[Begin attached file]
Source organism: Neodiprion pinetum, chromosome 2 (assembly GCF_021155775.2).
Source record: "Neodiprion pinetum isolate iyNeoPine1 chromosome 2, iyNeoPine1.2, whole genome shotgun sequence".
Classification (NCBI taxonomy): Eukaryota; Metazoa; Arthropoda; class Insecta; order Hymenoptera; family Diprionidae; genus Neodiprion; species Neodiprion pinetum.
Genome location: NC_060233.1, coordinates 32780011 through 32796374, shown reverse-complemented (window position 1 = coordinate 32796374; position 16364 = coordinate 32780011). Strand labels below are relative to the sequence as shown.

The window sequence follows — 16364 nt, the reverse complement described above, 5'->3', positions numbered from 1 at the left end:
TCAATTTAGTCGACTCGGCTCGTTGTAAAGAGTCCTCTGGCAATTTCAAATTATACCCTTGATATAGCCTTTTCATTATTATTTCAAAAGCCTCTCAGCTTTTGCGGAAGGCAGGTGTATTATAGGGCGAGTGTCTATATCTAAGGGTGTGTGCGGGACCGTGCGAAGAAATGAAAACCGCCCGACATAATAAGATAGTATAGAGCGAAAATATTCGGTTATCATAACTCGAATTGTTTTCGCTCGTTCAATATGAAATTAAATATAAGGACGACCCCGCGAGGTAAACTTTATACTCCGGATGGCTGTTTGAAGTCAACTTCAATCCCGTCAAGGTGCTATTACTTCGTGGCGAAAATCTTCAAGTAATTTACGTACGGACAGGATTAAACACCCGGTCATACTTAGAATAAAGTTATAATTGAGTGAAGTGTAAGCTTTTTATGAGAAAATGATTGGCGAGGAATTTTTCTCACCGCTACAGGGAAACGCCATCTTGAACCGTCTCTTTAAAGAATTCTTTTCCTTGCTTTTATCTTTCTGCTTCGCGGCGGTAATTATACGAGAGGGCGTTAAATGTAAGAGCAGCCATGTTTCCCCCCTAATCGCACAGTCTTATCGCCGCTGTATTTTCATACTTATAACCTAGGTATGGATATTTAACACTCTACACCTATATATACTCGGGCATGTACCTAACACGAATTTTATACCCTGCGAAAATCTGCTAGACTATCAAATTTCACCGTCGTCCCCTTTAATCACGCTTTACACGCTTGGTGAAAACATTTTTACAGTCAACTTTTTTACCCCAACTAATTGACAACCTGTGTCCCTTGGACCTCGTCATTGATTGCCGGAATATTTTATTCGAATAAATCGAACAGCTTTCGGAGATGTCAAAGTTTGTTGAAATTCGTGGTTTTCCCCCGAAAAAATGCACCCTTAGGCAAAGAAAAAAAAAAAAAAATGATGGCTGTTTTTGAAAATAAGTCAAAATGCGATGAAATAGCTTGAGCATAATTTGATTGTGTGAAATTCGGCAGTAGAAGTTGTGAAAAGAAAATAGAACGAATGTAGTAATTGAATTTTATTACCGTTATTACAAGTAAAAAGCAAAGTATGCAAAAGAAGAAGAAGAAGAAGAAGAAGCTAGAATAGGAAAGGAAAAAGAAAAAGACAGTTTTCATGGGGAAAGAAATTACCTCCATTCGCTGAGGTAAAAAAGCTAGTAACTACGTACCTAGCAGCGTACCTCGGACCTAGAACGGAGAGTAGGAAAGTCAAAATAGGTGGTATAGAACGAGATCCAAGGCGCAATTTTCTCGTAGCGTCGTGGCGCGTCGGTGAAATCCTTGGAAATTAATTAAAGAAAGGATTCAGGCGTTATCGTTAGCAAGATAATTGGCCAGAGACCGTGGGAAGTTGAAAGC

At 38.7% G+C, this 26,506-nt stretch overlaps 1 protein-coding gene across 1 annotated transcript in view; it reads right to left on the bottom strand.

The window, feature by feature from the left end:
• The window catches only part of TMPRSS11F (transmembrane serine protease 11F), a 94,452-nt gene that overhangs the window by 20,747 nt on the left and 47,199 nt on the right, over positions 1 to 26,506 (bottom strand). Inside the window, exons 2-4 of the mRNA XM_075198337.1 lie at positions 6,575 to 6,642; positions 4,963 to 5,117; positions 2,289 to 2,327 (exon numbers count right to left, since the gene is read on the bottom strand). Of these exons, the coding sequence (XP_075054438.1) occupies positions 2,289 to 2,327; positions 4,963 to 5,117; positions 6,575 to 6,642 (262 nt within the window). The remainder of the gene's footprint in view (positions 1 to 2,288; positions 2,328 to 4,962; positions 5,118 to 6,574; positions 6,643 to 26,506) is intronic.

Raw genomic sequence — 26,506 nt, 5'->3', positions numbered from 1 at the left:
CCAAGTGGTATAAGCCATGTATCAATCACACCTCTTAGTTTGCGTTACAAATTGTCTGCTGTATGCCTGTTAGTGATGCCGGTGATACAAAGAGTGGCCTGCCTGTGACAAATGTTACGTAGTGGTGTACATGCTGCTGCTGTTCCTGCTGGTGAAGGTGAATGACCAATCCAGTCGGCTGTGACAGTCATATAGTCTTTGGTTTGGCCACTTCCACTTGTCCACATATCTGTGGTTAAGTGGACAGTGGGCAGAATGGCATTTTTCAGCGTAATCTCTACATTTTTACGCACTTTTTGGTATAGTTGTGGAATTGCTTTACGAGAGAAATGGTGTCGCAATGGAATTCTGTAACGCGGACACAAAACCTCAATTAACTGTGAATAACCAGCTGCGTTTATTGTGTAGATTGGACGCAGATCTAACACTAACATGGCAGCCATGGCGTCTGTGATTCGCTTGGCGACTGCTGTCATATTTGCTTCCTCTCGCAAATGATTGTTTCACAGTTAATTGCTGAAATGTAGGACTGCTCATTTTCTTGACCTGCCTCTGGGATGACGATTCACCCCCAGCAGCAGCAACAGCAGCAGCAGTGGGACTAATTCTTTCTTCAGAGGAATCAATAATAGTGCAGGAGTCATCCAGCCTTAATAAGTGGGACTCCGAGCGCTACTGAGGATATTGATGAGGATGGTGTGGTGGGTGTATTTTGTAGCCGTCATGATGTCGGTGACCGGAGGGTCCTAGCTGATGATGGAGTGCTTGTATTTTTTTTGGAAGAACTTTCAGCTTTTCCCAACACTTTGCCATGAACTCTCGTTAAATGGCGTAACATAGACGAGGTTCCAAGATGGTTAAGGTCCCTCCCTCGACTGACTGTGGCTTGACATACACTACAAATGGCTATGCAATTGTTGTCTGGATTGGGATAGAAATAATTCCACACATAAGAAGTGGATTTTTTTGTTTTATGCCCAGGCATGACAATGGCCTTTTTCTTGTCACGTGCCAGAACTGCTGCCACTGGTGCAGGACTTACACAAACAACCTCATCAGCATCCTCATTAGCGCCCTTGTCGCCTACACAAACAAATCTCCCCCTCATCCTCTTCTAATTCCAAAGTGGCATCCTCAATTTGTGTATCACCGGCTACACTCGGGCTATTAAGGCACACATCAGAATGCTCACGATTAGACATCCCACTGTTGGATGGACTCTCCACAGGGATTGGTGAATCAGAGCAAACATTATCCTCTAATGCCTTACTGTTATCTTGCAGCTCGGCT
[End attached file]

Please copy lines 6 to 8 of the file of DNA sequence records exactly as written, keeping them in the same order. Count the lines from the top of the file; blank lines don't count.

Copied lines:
TCAATTTAGTCGACTCGGCTCGTTGTAAAGAGTCCTCTGGCAATTTCAAATTATACCCTTGATATAGCCTTTTCATTATTATTTCAAAAGCCTCTCAGCTTTTGCGGAAGGCAGGTGTATTATAGGGCGAGTGTCTATATCTAAGGGTGTGTGCGGGACCGTGCGAAGAAATGAAAACCGCCCGACATAATAAGATAGTATAGAGCGAAAATATTCGGTTATCATAACTCGAATTGTTTTCGCTCGTTCAATATGAAATTAAATATAAGGACGACCCCGCGAGGTAAACTTTATACTCCGGATGGCTGTTTGAAGTCAACTTCAATCCCGTCAAGGTGCTATTACTTCGTGGCGAAAATCTTCAAGTAATTTACGTACGGACAGGATTAAACACCCGGTCATACTTAGAATAAAGTTATAATTGAGTGAAGTGTAAGCTTTTTATGAGAAAATGATTGGCGAGGAATTTTTCTCACCGCTACAGGGAAACGCCATCTTGAACCGTCTCTTTAAAGAATTCTTTTCCTTGCTTTTATCTTTCTGCTTCGCGGCGGTAATTATACGAGAGGGCGTTAAATGTAAGAGCAGCCATGTTTCCCCCCTAATCGCACAGTCTTATCGCCGCTGTATTTTCATACTTATAACCTAGGTATGGATATTTAACACTCTACACCTATATATACTCGGGCATGTACCTAACACGAATTTTATACCCTGCGAAAATCTGCTAGACTATCAAATTTCACCGTCGTCCCCTTTAATCACGCTTTACACGCTTGGTGAAAACATTTTTACAGTCAACTTTTTTACCCCAACTAATTGACAACCTGTGTCCCTTGGACCTCGTCATTGATTGCCGGAATATTTTATTCGAATAAATCGAACAGCTTTCGGAGATGTCAAAGTTTGTTGAAATTCGTGGTTTTCCCCCGAAAAAATGCACCCTTAGGCAAAGAAAAAAAAAAAAAAATGATGGCTGTTTTTGAAAATAAGTCAAAATGCGATGAAATAGCTTGAGCATAATTTGATTGTGTGAAATTCGGCAGTAGAAGTTGTGAAAAGAAAATAGAACGAATGTAGTAATTGAATTTTATTACCGTTATTACAAGTAAAAAGCAAAGTATGCAAAAGAAGAAGAAGAAGAAGAAGAAGCTAGAATAGGAAAGGAAAAAGAAAAAGACAGTTTTCATGGGGAAAGAAATTACCTCCATTCGCTGAGGTAAAAAAGCTAGTAACTACGTACCTAGCAGCGTACCTCGGACCTAGAACGGAGAGTAGGAAAGTCAAAATAGGTGGTATAGAACGAGATCCAAGGCGCAATTTTCTCGTAGCGTCGTGGCGCGTCGGTGAAATCCTTGGAAATTAATTAAAGAAAGGATTCAGGCGTTATCGTTAGCAAGATAATTGGCCAGAGACCGTGGGAAGTTGAAAGC

At 38.7% G+C, this 26,506-nt stretch overlaps 1 protein-coding gene across 1 annotated transcript in view; it reads right to left on the bottom strand.

The window, feature by feature from the left end: